Saturday, March 9, 2013

Talking at 33rd Degree conference

Once again, I'm back to 33rd Degree conference, taking place in Warsaw on March 13-15.

I'm going to have 2 talks there:

Do you really get your IDE?, which is actually a BOF. This is my first time experience in running a BOF, so I'm not really sure how it turns out. I want to discuss with the folks, how the IDEs are used and how are the developers using the IDEs. I will play a bit with the code in IntelliJ IDEA and probably jump into other IDEs as well.

Reloading Java applications like a Pro. At many conferences I've been talking about the very root of the turnaround problems in Java, the reasons and pitfalls. But this time I decided that it would be much more fun to showcase what JRebel can do for different types of Java applications. I plan to talk about the mechanics of the updates and what is happening inside Java application when JRebel is doing it work. Hopefully I can fit several demo scenarios into the talk: for Spring based application, for JavaEE, maybe something for non-conventional apps and desktop apps (e.g. JavaFX).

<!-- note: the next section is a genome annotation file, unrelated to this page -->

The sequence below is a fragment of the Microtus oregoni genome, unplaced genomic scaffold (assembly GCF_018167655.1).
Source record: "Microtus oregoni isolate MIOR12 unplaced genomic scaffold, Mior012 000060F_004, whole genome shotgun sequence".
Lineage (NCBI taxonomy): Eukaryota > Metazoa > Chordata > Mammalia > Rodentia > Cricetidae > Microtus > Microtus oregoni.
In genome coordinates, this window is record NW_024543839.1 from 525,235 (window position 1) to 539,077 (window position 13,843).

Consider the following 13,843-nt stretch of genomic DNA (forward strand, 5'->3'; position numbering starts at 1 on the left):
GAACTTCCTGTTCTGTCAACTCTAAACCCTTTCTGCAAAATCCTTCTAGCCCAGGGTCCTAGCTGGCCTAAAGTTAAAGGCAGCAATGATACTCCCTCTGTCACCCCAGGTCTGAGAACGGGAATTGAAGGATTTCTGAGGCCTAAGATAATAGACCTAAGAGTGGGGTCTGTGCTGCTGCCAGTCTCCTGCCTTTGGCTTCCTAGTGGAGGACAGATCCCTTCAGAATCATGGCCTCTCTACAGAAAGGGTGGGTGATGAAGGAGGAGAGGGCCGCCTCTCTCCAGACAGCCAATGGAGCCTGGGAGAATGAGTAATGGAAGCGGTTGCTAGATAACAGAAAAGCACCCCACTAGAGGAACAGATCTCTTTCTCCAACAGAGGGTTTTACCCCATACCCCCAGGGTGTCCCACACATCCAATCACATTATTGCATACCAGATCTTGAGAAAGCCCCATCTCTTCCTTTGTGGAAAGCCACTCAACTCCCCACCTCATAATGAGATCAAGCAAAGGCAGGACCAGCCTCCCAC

I'm glad that 33rd Degree organizers allowed me to talk about JRebel directly. At many conferences the organizers are actually quite hesitant to accept any talks about commercial products. However, every time I give a talk on some technical topic, the attendees actually are eager to ask questions about JRebel rather than about the talk topic itself. It means that JRebel is more interesting, than, for instance, Java bytecode. So why bother about the commercial side of it?